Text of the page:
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Every once in while you pick up a book that has been an embodiment of patience, waiting for its turn to be picked up and bathe you with its glow. A book that jolts you out from your cocoon that you have woven around yourself and threatens to rock your world in a way that you have no other alternative but to change the lens of your world view. A book that speaks to you in whispers but the impact on your mind re-vibrates like a gong being hit hard repeatedly. You may not be walking that road currently, but soon you would . This book, then will be your best companion and guide in manoeuvring the labyrinth called geriatric care. A book that challenges the notion of care for the elderly by placing autonomy over personal safety and stressing the importance of the elderly being the author of their own life till there is breath in their body.

A book that compels you to adopt a different prism while viewing the elderly. What is important when a person grows old? It is always the safety of the person that ensures he/ she lives a longer life? Is it the autonomy and independence that  a person  desperately wants to hold on to even while knowing that with age he/she would have to surrender both the freedom and the autonomy for his/her own sake? How does it feel for  the population which has led a full life , being the master of their own destiny, to suddenly give up their dignity in the name of  'longevity' of life? More often than not, confined to a bed in a hospital where the quality of life is indicative solely by the smooth function of the apparatuses surrounding the bed.

Death and dying are two favourite preoccupation worldwide and how to best avert it, the most preferred pastime. The whole edifice of the field of medicine is built on this. The book raises fundamental questions about the issues that are perceived by the caregivers and the medical fraternity about what the elderly need and the issues that are felt by the senior citizens themselves. The two different views and the widening chasm between them is deftly handled by the author. The book opposes the premise of medicalization of old age and tries to look beyond the narrow approaches of medicines and surgeries to address the quality of life of the aged.  Are the constant pumping of medication and 24 hours of client monitoring infentalizing their existence by depriving them of the right of self determination of their own life. Old age makes one life a treacherous walkathon in many ways. Is the fact that this stage of life is looked at more as a medical issue of broken bones and memory loss, makes it more  treacherous  for the person experiencing it is a question that the book delves into. Progress in the medical field is touted as the most important progress but it is not the panacea for old age related issues is what the book endeavours to outline.  The author shreds the concept of “elderly living” as popularized by the US and gaining ground in the others parts of the world. Effects of robbing off one’s independence and freedom to live the life you want to live exacerbates the mental and emotional issues that an aged person faces is systematically addressed in an extremely engaging way through an extensive body of work which the author utilizes to prove his point.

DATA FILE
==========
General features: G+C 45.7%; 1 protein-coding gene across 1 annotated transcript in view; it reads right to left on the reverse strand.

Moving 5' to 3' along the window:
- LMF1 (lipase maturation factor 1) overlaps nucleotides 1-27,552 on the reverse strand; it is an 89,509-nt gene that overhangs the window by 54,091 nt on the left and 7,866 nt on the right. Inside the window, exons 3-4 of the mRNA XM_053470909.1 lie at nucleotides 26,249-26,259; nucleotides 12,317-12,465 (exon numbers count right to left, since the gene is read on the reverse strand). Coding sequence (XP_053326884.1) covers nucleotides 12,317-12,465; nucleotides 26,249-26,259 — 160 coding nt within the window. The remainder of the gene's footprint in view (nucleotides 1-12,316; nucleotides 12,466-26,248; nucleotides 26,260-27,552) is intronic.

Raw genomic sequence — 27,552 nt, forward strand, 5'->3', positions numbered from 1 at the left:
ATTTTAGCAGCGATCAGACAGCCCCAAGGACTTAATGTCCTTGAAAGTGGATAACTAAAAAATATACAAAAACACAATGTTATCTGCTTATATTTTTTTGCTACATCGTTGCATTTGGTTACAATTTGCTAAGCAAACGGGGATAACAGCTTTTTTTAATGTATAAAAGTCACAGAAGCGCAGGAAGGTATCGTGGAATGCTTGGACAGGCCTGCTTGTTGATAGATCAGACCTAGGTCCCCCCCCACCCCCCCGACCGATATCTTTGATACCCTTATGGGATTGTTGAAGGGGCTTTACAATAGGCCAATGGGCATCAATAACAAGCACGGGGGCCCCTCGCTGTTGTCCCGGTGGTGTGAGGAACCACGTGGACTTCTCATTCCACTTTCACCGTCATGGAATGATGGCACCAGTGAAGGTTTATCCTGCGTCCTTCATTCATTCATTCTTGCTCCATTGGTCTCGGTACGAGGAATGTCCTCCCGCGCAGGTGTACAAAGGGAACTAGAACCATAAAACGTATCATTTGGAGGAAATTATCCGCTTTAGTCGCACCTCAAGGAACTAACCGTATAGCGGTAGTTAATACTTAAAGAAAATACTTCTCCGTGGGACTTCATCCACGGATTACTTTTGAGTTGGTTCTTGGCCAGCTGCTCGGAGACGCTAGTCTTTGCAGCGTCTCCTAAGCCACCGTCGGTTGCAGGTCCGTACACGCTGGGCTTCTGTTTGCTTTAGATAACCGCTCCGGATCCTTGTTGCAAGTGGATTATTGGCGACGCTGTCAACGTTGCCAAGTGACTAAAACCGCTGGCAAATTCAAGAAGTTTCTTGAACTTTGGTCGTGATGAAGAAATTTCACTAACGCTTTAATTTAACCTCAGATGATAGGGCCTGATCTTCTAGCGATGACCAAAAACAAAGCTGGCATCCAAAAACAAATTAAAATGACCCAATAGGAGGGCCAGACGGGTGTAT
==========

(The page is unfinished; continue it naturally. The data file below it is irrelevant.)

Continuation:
What is scarier than the termination of life, is the prematurity of it. With age an acceptance towards embracing the inevitable is expected. However, what happens when a young person is confronted all of a sudden with the imminence is like a Tsunami threating to wipe all your dreams away. A 29 year old cancer patient, a 32 year old pregnant woman, both facing untimely demise of their aspirations. Both wanting to hold on to the life left but choosing very different paths. Former  a series of hospital visits  and multitudes of surgeries. Whereas, the latter being an acceptance and to make the available shelf life the best.

Go, grab a copy of "Being Mortal" and immerse yourself in the finest and the most insightful writing that you may have come across in recent times.  This  book is for everyone. For the aged because they can relate to it perfectly; for the non-aged, because one day they will travel that path or be a caregiver to one who would be on that path and most importantly the medical fraternity to understand that there is much more to life than fixing broken bones and extending the weeks and days of a person.


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